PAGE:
-1
$\begingroup$

General relativity states that all matter in the universe is moving forward through spacetime at the speed of light. Objects that are stationary in space travel at c along the time axis, and objects moving in space experience time dilation such that, if you combine their speeds in time and space into a single vector, you will always get c. Object don't actually "speed up" or "slow down", they just change their direction in spacetime.

Singularities exist at the bottom of a gravity well which causes extreme gravitational time dilation. Time is rotated fully into the spatial dimensions and matter that passes the event horizon completely stops moving forward in time. Ergo, matter within the event horizon must travel at the speed of light in space as it falls toward the center of mass.

And then the mass joins the singularity and just stops, in both time and space. Or in a ringulary, spins around the Centre of Mass at less than c. Either way, the universal constant is broken: matter in the singularity no longer travels at c in spacetime. So either general relativity completely breaks down at the singularity, or there is no singularity and something else entirely happens to the matter as it approaches the black holes center of mass.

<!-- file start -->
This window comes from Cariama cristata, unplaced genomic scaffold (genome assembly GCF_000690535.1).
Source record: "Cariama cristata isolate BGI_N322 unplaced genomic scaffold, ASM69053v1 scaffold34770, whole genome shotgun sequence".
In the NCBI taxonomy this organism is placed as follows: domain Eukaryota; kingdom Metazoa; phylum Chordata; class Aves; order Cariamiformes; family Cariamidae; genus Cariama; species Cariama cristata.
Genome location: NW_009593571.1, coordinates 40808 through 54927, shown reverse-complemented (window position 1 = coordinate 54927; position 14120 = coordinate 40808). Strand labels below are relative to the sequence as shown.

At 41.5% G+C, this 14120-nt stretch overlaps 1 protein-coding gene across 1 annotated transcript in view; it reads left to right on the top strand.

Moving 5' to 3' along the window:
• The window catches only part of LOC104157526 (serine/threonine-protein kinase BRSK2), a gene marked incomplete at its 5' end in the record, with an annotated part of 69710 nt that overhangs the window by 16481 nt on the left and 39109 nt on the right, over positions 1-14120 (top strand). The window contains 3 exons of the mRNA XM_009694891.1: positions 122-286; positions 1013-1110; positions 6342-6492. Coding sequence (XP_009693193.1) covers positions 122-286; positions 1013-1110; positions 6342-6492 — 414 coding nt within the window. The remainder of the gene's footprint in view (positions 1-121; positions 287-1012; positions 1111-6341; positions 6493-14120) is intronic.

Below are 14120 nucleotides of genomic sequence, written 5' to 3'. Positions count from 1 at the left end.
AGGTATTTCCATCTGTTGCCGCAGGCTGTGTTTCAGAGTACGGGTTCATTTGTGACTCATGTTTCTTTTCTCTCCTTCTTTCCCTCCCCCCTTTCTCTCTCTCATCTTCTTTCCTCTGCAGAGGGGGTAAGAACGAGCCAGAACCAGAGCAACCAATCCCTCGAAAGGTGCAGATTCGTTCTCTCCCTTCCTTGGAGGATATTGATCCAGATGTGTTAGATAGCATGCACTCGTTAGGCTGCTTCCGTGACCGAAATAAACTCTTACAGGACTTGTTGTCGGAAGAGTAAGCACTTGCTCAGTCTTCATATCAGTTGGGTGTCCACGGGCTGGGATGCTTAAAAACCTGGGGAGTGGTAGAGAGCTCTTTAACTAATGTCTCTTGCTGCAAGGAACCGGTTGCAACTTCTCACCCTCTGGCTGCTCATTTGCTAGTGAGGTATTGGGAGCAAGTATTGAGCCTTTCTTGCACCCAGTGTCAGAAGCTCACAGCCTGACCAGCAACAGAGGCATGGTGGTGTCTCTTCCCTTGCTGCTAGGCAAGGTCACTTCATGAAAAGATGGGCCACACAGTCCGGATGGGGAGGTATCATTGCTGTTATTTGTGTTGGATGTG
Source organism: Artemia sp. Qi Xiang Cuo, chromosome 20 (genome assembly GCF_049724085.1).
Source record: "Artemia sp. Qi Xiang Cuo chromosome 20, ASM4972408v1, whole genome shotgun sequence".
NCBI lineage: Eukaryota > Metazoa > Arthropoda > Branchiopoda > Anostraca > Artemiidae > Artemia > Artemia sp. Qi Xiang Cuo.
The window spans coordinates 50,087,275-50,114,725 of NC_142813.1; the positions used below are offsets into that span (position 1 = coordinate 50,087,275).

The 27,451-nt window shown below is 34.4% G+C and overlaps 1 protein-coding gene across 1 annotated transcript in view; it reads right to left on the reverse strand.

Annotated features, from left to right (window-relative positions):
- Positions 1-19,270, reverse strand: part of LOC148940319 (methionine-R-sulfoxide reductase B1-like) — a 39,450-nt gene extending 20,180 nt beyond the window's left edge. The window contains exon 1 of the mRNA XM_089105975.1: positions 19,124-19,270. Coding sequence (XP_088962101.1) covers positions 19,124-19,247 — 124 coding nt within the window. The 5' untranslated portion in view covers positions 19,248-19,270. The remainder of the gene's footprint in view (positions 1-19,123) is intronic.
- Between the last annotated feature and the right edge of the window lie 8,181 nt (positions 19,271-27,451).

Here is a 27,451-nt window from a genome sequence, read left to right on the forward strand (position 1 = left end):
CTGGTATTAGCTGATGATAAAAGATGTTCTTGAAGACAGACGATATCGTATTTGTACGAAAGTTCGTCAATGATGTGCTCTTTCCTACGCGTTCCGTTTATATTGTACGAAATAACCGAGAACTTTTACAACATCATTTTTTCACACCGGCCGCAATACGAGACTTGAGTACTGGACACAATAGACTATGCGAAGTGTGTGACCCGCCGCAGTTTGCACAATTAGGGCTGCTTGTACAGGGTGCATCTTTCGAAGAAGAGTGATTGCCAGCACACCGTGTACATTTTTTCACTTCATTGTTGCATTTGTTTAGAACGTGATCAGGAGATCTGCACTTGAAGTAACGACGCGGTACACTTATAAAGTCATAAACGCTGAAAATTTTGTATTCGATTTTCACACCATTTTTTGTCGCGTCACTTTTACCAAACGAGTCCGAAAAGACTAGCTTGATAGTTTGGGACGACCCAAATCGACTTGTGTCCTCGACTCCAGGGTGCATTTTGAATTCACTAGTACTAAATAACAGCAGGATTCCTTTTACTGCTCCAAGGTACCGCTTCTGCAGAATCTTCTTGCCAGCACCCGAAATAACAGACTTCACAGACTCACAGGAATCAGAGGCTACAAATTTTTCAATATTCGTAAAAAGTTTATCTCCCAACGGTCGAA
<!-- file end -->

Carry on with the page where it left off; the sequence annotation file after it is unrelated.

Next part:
Is my understanding accurate, or am I missing something?

$\endgroup$
0
2
$\begingroup$

Your understanding is incorrect.

General relativity states that all matter in the universe is moving forward through spacetime at the speed of light.

You are talking about the four velocity here. The three velocity component being zero is consistent with a four velocity with magnitude $c$. The Lorentz factor for a particle moving at three vector velocity $\vec v$ is $\gamma = \frac 1 {\sqrt{1-\frac{v^2}{c^2}}}$, which is identically one when $v=0$. The four velocity is $\mathbf U = \gamma\begin{bmatrix} c \\ \vec v\end{bmatrix}$. This always has a magnitude equal to $c$ for all three vector velocities with magnitude less than $c$, including $\vec v = 0$.

$\endgroup$
2
  • $\begingroup$ Ah. Studying the four-velocity now, the word that stands out to me is "normalized". So the takeaway is that the four-velocity isn't actually representative of the objects actual velocity in four-dimensional spacetime, just it's direction, and it's actual velocity may have a magnitude greater or lesser than c? $\endgroup$
    – Quasar
    Nov 24 at 2:51
  • 1
    $\begingroup$ These helped: physics.stackexchange.com/questions/33840/… physics.stackexchange.com/questions/530868/… Of particular note, this answer from the first link: "Objects don't move through spacetime. Objects move through space. If you depict an object in spacetime, you have a world-line. The world-line doesn't move through spacetime, it simply extends across spacetime." I think I understand better now. $\endgroup$
    – Quasar
    Nov 24 at 3:21

Your Answer

By clicking “Post Your Answer”, you agree to our terms of service, privacy policy and cookie policy

Not the answer you're looking for? Browse other questions tagged or ask your own question.